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The BBC's Rebecca Pike reports
" the relative cost of switching to cleaner fuels is high, forcing many to reduce the amount of energy they use"
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Monday, 11 June, 2001, 15:21 GMT 16:21 UK
Small business hit by climate change levy
Climate change is caused by increased levels of carbon dioxide (CO2) and other polluting gases in the atmosphere.
The UK wants a 20% cut in CO2 emissions
By the BBC's business reporter, Rebecca Pike

The government's new climate change levy, a tax on companies who use fossil fuels aimed a reducing pollution, is having a disproportionate effect on small companies.

One example is the Kew Bridge Steam Museum, where visitors can see the19th century steam engines which were the driving force of the Industrial Revolution.

But now this living piece of history is under threat.

The coal they use to produce the steam is now being taxed. It means the museum will have to reduce the number of times they run the engines and visitor numbers may drop.

To reduce the impact of the tax, all employers get a reduction in National Insurance contributions.
Smaller companies have more difficulty in adjusting

"This year it is going to add something like 20% to our energy bills but also gas has gone up, that went up at the end of last year anyway, so we are looking this year at facing energy bills that are double what they were last year", explains Lesley Bossine, the museum's manager.

Small businesses suffering

It is a problem common to many smaller companies.

For them the relative cost of switching to cleaner fuels is high, forcing many to reduce the amount of energy they use which ultimately may risk harming the business.

For larger companies the cost is proportionately lower.

And, in many cases, these companies have managed to negotiate huge reductions to the levy by promising to change production methods.

"If you're a machine shop or you're a printer or you're a plastic moulder, you've got thousands of pounds worth of equipment, you can't really afford to change it," says John Holbrow, environmental spokesman for the Federation of Small Businesses.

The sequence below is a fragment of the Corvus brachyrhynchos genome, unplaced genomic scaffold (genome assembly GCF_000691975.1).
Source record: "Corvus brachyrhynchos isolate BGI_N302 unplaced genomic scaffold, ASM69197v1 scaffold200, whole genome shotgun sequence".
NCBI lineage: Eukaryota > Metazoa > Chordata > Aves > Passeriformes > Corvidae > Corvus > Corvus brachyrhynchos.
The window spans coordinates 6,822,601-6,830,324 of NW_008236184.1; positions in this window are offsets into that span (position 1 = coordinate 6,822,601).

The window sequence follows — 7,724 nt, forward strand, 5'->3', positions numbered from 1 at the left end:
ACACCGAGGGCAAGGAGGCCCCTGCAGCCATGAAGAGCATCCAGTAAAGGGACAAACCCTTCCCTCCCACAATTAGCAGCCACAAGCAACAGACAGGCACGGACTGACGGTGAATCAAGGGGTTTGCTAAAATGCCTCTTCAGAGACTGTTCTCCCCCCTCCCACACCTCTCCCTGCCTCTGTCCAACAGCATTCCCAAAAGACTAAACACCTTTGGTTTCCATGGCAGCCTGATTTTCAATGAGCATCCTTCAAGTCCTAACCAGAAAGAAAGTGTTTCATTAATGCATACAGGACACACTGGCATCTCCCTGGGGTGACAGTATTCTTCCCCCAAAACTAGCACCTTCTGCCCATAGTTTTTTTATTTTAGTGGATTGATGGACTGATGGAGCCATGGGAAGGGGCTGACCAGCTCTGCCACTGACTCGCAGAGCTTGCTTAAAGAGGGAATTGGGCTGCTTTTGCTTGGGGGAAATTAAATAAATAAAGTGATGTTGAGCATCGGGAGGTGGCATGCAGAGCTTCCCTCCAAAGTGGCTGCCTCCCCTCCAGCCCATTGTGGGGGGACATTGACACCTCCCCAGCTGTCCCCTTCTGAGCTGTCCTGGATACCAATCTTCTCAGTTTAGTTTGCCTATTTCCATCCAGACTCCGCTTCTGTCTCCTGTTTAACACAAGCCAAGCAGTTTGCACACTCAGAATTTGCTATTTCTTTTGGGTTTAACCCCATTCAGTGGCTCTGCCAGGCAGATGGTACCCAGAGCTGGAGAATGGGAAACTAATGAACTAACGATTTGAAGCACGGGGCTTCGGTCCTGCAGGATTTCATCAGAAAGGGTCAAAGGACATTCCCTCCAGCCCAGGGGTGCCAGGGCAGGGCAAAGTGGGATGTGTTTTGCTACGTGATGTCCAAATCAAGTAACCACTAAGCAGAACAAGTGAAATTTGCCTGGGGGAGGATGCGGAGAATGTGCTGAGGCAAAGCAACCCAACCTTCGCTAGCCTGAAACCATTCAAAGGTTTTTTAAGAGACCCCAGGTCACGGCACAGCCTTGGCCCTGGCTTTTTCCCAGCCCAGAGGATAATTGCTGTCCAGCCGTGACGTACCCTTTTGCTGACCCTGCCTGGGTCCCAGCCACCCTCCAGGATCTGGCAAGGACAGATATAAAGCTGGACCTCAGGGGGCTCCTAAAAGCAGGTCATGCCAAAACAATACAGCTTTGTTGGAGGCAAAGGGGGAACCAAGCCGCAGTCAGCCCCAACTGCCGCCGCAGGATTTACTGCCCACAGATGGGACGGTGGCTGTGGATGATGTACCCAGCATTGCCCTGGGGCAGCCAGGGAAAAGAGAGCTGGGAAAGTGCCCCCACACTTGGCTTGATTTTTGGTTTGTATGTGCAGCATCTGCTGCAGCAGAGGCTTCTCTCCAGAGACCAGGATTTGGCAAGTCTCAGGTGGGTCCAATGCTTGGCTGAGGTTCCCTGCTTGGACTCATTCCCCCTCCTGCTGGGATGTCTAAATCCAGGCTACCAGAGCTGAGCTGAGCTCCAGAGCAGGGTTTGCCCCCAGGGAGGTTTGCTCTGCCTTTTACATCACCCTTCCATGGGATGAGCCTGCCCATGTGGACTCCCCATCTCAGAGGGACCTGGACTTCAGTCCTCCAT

"Therefore it is disproportionate on small companies, particularly small manufacturers."

To reduce the impact of the tax, all employers get a reduction in National Insurance contributions.


If you're a machine shop or you're a printer or you're a plastic moulder, you've got thousands of pounds worth of equipment, you can't really afford to change it

John Holbrow, Federation of Small Businesses

This means the treasury does not benefit from any extra money from the levy.

However, this tends to help larger companies and the service industry more than other sectors.

The levy was brought in after the Kyoto Conference in 1997.

The UK set itself a target of a 20% cut in carbon dioxide emissions by 2010.

It is welcomed by environmental groups, but even they say it disproportionately benefits the larger polluters.

Wrong idea?

Charles Secrett, executive director of Friends of the Earth, also thinks it could go further.

"The climate change levy is a good thing because it discriminates against polluters."

"The problem with the levy is that on the one hand it doesn't go far enough, it would be much better to introduce a carbon tax across all energy users and secondly it is complicated and it has not been very fairly applied."

"There are many companies that are discriminated against who shouldn't be."

It is a problem that the new government - which has already faced down industry objections to the levy - may have to address.

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See also:

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